Family historian Graham Hasselhoff thought there were no skeletons in his cupboard. That is, until the day he met the son he never knew he had.
Getting to know Andreas, who is now the boss of a road haulage firm, soon leads him to a trail of arson, beatings, mysterious warnings – and murder.
Can his son really be behind this deadly business? Graham has to quickly work out if Andreas is an impetuous eccentric – or a dangerously ruthless criminal.
When Graham discovers he has a son from a drunken liaison at University, he and his long-suffering wife Janet are drawn into a web of lies, crime and deceit that they had only ever read about in books or seen on TV.
Graham is a librarian, with a special interest in family history, until he is made redundant and forced to take the only job he can find – in a DIY store. He hates the job with a vengeance (that’s probably too strong a word for mild-mannered Graham) so when Andreas pays him a visit and announces that he is the son he never knew he had and offers to bring him and Janet into the family business, it’s an offer too good to refuse. It even comes with a free cottage. Unfortunately it also means leaving their beloved Derby behind and moving to Sheffield. Ever cautious, they keep the house in Derby until they are settled, in case it turns out to be a huge mistake. Well so would I, let’s face it. As they say ‘if it’s too good to be true, it probably is.’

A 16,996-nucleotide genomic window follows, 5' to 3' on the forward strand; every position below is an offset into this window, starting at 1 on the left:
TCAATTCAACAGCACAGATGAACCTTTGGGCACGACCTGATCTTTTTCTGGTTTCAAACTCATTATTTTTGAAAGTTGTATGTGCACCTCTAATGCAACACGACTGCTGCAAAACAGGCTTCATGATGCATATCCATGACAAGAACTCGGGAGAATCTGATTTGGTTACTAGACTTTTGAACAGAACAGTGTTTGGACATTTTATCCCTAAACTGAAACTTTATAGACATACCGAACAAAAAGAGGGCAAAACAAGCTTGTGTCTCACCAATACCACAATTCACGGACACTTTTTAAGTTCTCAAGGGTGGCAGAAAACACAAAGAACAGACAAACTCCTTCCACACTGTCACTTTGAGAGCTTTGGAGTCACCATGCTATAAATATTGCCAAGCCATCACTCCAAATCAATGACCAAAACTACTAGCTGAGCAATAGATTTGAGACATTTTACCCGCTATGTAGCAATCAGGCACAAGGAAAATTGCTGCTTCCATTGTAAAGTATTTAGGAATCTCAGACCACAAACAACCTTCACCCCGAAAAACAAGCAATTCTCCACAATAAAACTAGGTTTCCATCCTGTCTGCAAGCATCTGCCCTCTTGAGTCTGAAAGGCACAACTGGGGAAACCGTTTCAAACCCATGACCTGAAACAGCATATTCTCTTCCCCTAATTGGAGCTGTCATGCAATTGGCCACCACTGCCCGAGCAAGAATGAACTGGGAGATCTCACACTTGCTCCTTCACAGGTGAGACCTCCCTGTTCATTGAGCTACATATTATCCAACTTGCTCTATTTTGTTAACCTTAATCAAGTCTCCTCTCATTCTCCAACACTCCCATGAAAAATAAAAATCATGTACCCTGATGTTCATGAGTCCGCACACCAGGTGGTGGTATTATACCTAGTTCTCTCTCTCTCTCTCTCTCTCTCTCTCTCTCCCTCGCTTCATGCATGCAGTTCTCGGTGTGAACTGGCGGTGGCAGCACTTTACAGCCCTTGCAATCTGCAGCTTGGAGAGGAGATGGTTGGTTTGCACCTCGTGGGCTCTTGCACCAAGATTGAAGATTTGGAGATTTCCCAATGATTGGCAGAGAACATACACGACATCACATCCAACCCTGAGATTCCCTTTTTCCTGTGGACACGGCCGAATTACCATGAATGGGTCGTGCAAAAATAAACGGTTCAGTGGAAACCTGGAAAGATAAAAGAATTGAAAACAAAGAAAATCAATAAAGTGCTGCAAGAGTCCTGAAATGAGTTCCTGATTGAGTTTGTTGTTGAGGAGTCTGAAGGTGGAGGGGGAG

Now our hero Graham is no adventurer, but he is a natural born historian and researcher, so I did question at this point why he and Andreas didn’t take a DNA test. After all, Andreas could have been anyone, though he has nothing to gain as he is rich and Graham and Janet are what you could only describe as fairly comfortably off.
On their first night in the cottage the police ram the door down, looking for someone they have never heard of and I’m afraid that from then on things just go from bad to worse. Poor Graham and Janet! If only they knew. You have to love them though (apart from Janet calling him Duck and Duckie). They are so nice. The kind of neighbours who would water your plants and feed the cat while you were on holiday. They are just not prepared for any of this.
I loved this book and read it in two sittings. I also found a lot of dark humour in places it was unexpected. It’s fabulously well written and totally original. Our hapless hero, his strong, steady wife, his not very likeable son, the Rottweiler (that’s the office manager by the way), and a host of other ghastly characters. And it’s all set in a haulage company – some of us old enough will remember The Brothers on TV in the seventies, probably the only series ever set in ‘logistics’ as I think they call it now. It was definitely of its time but I loved that show!
But this is very different. So put your feet up and enjoy a ride like no other.
Many thanks to @annecater for inviting me to be part of #RandomThingsTours
About the Author
“I am a career journalist, joining the South Yorkshire Times as a trainee reporter in 1984 and moving on three years later to the sports desk of the Derby Telegraph, where I have been ever since.
Most of that time in Derby has been as the newspaper’s cricket writer and my coverage of Derbyshire CCC earned national recognition in 2013, when I won the England and Wales Cricket Board Regional Newspaper of the Year award. I have been a contributor for the last nine years to the Wisden Cricketers’ Almanack and have had many articles published in national magazines, annuals and newspapers.
Writing as a profession meant writing for pleasure was largely left on the back burner but changed priorities at work made it a priority to pick up the threads of one of the many half-formed novels in my computer files and, this time, see it through to publication. Sunbeam is the result.”
Mark was born in Sheffield, the city he used as the backdrop for Sunbeam, and he has lived in Derby since 1988 with his partner, Sue. They have two sons. Family Business is his second novel.